Sometimes all it takes is one actor to get you to the theater to see a movie, and the ever-adorable and talented Rachel McAdams was enough to draw my attention to Morning Glory. I'll tell you right off the bat that McAdams is the best part of the film. Unfortunately that's not saying much, as she and the rest of the stellar cast are wasted on a film that's trying way too hard to be both funny and touching, and it only moderately succeeds at either goal.
McAdams stars as Becky, a 28-year-old producer for a morning news program in New Jersey. Overworked and underpaid, Becky finds herself in a pickle when she thinks she's about to get a major promotion but is fired instead. Packing ambition, an undying love for the news, and the brightest eyes you've ever seen, she heads to New York. Becky's tenacity lands her a job at DayBreak, an ailing morning news program with abysmal ratings, catty anchors, and a revolving door of executive producers. Sounds like a great predictable-but-fun popcorn flick, right? To find out why it doesn't make the cut, just read more.
At the start of the film, Becky is refreshingly real: her hair is moderately unkempt, she's a little awkward on dates, and she's not afraid to admit that her lifelong dream is to be a producer on The Today Show. She's also got charisma and a tough skin that withstands Mike Pomeroy, a crotchety-but-revered news anchor with a chip on his shoulder the size of Texas (Harrison Ford). Once Becky blackmails Mike into taking the job, she begins the arduous task of getting Mike to drop his attitude and accept all that comes with working on a morning news show.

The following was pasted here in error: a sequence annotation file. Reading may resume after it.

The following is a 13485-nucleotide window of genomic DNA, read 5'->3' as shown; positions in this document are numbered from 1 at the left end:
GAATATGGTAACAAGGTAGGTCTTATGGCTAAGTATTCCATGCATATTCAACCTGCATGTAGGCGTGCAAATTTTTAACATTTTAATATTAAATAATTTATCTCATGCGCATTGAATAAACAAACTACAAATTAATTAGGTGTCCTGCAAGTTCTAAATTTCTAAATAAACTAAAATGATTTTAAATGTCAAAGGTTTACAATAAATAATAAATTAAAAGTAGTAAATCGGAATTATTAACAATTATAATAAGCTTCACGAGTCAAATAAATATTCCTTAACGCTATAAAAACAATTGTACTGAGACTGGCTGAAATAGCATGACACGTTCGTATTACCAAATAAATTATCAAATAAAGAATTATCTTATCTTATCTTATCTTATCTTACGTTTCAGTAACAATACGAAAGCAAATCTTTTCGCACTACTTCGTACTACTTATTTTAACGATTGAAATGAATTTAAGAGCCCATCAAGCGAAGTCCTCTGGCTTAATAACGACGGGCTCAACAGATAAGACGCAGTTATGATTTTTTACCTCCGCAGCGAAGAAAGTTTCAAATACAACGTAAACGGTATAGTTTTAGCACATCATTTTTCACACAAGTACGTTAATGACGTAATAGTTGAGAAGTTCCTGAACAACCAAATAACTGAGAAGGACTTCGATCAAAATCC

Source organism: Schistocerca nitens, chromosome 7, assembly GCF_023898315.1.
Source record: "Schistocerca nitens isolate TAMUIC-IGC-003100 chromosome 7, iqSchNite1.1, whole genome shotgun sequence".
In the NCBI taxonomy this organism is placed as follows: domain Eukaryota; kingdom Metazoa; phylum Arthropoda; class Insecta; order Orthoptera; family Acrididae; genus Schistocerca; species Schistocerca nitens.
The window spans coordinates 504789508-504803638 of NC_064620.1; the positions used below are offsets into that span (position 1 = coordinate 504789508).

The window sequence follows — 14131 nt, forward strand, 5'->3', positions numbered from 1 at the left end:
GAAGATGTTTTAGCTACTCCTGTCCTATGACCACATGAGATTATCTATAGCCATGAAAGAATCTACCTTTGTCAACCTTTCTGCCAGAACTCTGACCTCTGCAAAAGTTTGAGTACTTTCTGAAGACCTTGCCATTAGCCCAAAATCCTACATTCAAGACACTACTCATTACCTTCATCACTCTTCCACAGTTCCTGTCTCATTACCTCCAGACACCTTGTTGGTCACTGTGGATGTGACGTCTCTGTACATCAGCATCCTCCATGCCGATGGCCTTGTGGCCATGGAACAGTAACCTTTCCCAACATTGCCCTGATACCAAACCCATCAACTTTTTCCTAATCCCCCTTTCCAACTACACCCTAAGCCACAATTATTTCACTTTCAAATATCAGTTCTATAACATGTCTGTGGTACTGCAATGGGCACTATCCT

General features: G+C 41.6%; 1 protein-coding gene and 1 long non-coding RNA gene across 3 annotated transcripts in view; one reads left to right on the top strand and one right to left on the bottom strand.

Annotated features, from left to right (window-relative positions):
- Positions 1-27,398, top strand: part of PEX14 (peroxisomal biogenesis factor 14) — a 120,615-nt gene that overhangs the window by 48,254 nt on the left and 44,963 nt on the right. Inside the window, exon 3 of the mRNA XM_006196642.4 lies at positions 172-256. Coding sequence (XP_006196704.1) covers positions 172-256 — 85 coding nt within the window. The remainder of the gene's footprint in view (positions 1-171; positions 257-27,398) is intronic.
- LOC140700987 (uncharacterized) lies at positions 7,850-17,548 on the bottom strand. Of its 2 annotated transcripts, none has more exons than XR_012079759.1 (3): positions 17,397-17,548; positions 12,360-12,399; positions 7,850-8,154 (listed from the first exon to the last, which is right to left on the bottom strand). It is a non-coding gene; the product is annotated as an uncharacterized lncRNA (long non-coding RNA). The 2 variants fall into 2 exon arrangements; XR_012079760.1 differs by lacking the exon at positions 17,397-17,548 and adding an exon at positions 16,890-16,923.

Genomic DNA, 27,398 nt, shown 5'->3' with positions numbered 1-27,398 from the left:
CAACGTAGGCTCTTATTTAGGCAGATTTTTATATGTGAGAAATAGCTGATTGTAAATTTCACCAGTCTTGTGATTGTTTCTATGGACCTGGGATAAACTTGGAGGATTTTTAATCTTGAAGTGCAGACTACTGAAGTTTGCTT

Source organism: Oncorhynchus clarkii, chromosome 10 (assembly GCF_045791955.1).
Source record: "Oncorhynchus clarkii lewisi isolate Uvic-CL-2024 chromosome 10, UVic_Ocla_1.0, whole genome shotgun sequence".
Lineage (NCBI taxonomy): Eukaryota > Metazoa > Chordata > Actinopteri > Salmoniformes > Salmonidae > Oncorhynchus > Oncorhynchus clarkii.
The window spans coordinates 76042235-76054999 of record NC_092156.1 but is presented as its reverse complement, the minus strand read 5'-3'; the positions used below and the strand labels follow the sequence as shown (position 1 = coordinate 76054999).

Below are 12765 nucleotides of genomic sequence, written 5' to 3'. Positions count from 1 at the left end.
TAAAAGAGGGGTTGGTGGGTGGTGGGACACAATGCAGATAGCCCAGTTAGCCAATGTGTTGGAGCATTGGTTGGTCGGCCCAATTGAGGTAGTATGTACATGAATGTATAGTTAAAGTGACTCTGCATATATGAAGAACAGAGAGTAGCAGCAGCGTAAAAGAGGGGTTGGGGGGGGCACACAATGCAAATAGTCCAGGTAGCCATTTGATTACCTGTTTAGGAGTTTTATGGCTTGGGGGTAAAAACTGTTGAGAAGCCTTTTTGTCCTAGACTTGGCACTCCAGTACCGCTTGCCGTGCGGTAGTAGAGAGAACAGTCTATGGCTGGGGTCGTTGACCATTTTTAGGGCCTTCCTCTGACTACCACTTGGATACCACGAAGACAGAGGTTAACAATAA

Unfortunately, the film's realism ends there, because as Becky begins to drown with her sinking ship of a show, so does her character in a multitude of subplots that are never fully developed. Her relationship with fellow network producer Adam goes from a disaster first date to sweet courtship to fighting couple in a matter of weeks (and not nearly enough scenes). The film spends entirely too much time delving into Mike's back story as an award-winning anchor, and though Ford delivers some of the film's biggest laughs, Mike's cranky demeanor grows wearisome.
It's not that Morning Glory is a completely terrible movie; it just could have been so much better with a little more finesse. Its saving grace is McAdams, who is so doe-eyed and determined that you can't help but root for her. In the hands of another actress, Becky could come off as irritating or overly clichéd, but McAdams strikes just the right balance between quirky and endearing, making her fun to watch despite ridiculous hijinks (and, eventually, a sudden onslaught of melodrama).
One of the biggest conflicts of the film is Becky's relationship with Mike, as she tries to convince him that audiences care about fluff pieces just as much as they care about hard news. The irony is that the movie itself proves that not all fluff pieces are worth your time.